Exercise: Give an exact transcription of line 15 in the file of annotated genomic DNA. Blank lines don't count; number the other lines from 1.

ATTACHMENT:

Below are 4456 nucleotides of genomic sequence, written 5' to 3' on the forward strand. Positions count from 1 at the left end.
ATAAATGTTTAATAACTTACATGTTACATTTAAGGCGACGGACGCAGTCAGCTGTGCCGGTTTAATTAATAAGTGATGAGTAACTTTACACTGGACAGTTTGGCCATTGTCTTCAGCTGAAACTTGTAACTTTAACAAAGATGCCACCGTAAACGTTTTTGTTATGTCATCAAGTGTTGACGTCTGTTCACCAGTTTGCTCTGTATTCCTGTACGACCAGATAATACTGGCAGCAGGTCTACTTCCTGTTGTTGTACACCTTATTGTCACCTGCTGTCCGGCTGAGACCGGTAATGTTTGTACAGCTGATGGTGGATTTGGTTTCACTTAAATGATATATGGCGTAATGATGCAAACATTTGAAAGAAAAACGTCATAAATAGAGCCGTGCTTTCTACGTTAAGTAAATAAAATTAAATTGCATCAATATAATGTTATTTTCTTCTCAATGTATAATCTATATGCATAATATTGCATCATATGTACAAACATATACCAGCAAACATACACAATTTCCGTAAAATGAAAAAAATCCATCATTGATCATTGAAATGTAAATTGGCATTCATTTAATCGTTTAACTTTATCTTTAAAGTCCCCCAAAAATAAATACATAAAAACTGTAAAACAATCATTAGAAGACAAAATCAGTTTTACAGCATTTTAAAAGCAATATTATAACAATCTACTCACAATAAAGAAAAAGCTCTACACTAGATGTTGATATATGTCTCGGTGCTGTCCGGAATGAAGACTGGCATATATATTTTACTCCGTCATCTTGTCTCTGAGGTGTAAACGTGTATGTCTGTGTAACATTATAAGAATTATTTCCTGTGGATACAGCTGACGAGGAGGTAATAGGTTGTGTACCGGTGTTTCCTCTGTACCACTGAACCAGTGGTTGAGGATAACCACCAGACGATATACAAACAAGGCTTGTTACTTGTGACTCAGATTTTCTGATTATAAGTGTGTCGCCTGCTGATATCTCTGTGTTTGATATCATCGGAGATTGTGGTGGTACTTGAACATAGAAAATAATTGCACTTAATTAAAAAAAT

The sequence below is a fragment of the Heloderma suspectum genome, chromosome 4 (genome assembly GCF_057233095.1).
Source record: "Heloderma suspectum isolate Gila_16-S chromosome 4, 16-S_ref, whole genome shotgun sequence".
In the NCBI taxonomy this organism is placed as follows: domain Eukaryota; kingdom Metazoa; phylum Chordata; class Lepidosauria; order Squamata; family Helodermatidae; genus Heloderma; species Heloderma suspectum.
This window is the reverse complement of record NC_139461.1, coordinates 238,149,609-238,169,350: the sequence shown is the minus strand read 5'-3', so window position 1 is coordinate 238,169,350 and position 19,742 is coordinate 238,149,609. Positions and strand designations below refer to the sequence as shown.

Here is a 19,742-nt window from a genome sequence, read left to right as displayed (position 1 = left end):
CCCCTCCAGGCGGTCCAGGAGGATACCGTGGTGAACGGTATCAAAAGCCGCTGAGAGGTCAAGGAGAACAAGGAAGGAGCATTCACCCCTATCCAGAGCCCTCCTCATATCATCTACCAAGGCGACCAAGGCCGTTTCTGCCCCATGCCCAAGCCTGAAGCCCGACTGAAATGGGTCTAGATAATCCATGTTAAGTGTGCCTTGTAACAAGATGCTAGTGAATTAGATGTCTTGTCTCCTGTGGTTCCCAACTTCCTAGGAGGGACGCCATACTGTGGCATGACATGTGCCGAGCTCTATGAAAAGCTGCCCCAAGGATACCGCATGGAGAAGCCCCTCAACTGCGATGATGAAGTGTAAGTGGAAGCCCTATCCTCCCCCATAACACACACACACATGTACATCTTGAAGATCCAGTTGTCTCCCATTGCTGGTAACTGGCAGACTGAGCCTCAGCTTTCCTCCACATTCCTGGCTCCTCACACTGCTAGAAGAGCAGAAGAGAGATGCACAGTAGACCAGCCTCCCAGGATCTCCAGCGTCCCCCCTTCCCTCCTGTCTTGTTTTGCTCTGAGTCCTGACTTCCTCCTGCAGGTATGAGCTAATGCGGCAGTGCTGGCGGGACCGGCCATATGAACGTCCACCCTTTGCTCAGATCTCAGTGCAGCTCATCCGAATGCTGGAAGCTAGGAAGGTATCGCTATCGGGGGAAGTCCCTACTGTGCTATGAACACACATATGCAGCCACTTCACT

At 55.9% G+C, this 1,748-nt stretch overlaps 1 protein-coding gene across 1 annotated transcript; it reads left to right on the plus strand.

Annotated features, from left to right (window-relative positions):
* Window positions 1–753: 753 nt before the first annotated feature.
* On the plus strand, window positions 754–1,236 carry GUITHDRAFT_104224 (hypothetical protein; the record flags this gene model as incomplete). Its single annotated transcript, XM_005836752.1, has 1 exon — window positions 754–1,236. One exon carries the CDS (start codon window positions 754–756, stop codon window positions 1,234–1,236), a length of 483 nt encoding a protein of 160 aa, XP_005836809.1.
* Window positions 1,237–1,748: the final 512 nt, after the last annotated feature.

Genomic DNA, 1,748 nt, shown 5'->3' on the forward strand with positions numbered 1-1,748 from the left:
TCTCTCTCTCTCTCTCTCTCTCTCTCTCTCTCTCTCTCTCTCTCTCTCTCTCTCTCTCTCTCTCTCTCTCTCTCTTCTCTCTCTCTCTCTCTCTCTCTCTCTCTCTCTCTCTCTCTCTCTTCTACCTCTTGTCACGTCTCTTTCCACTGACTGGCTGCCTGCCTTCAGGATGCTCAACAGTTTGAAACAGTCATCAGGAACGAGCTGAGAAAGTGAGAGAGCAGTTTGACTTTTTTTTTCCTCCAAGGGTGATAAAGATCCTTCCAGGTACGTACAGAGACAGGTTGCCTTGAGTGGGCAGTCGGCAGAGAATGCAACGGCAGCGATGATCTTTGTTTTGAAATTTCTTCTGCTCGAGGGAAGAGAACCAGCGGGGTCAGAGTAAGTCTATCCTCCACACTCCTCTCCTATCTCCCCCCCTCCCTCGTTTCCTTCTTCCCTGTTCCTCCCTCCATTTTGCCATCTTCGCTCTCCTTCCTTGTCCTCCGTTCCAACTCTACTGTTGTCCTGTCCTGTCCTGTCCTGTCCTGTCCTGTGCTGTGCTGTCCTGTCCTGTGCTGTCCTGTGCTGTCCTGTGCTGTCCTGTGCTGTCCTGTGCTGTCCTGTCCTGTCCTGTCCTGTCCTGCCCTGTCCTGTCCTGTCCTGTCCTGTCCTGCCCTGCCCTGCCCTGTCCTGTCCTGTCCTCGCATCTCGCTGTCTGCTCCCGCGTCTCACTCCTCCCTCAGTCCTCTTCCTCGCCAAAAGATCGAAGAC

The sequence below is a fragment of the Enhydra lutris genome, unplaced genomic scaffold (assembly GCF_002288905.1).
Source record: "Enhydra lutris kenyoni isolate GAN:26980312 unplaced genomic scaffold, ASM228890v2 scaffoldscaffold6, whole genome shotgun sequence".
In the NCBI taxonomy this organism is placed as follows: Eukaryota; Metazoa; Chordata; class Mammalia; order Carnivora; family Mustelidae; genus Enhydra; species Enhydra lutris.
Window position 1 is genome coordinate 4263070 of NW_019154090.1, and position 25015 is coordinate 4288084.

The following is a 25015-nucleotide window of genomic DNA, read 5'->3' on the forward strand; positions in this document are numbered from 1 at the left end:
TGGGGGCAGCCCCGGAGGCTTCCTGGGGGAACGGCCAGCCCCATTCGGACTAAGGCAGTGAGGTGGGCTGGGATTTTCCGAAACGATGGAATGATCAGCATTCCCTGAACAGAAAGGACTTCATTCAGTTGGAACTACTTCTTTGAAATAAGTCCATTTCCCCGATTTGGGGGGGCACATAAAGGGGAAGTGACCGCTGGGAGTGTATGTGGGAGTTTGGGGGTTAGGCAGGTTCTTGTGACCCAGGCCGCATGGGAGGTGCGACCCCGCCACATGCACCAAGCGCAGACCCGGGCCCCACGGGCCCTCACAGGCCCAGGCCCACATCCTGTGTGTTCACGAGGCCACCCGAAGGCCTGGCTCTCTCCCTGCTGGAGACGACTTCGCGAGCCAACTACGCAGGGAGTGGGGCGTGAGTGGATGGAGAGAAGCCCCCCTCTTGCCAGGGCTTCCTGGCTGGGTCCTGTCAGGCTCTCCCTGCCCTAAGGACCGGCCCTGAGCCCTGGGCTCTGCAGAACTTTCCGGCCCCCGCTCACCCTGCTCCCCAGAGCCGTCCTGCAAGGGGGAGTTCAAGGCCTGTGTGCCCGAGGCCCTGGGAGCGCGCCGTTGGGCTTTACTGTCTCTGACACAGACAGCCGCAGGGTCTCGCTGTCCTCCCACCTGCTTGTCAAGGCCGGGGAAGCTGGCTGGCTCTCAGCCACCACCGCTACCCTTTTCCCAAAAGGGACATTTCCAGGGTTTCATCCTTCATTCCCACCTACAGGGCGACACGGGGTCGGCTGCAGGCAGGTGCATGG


TCTCTCTCTCTCTCTCTCTCTCTCTCTCTCTCTCTCTCTCTCTCTCTCTCTCTCTCTCTCTCTCTCTCTCTCTCTTCTCTCTCTCTCTCTCTCTCTCTCTCTCTCTCTCTCTCTCTCTCTTCTACCTCTTGTCACGTCTCTTTCCACTGACTGGCTGCCTGCCTTCAGGATGCTCAACAGTTTGAAACAGTCATCAGGAACGAGCTGAGAAAGTGAGAGAGCAGTTTGACTTTTTTTTTCCTCCAAGGGTGATAAAGATCCTTCCAGGTACGTACAGAGACAGGTTGCCTTGAGTGGGCAGTCGGCAGAGAATGCAACGGCAGCGATGATCTTTGTTTTGAAATTTCTTCTGCTCGAGGGAAGAGAACCAGCGGGGTCAGAGTAAGTCTATCCTCCACACTCCTCTCCTATCTCCCCCCCTCCCTCGTTTCCTTCTTCCCTGTTCCTCCCTCCATTTTGCCATCTTCGCTCTCCTTCCTTGTCCTCCGTTCCAACTCTACTGTTGTCCTGTCCTGTCCTGTCCTGTCCTGTCCTGTGCTGTGCTGTCCTGTCCTGTGCTGTCCTGTGCTGTCCTGTGCTGTCCTGTGCTGTCCTGTGCTGTCCTGTCCTGTCCTGTCCTGTCCTGCCCTGTCCTGTCCTGTCCTGTCCTGTCCTGCCCTGCCCTGCCCTGTCCTGTCCTGTCCTCGCATCTCGCTGTCTGCTCCCGCGTCTCACTCCTCCCTCAGTCCTCTTCCTCGCCAAAAGATCGAAGAC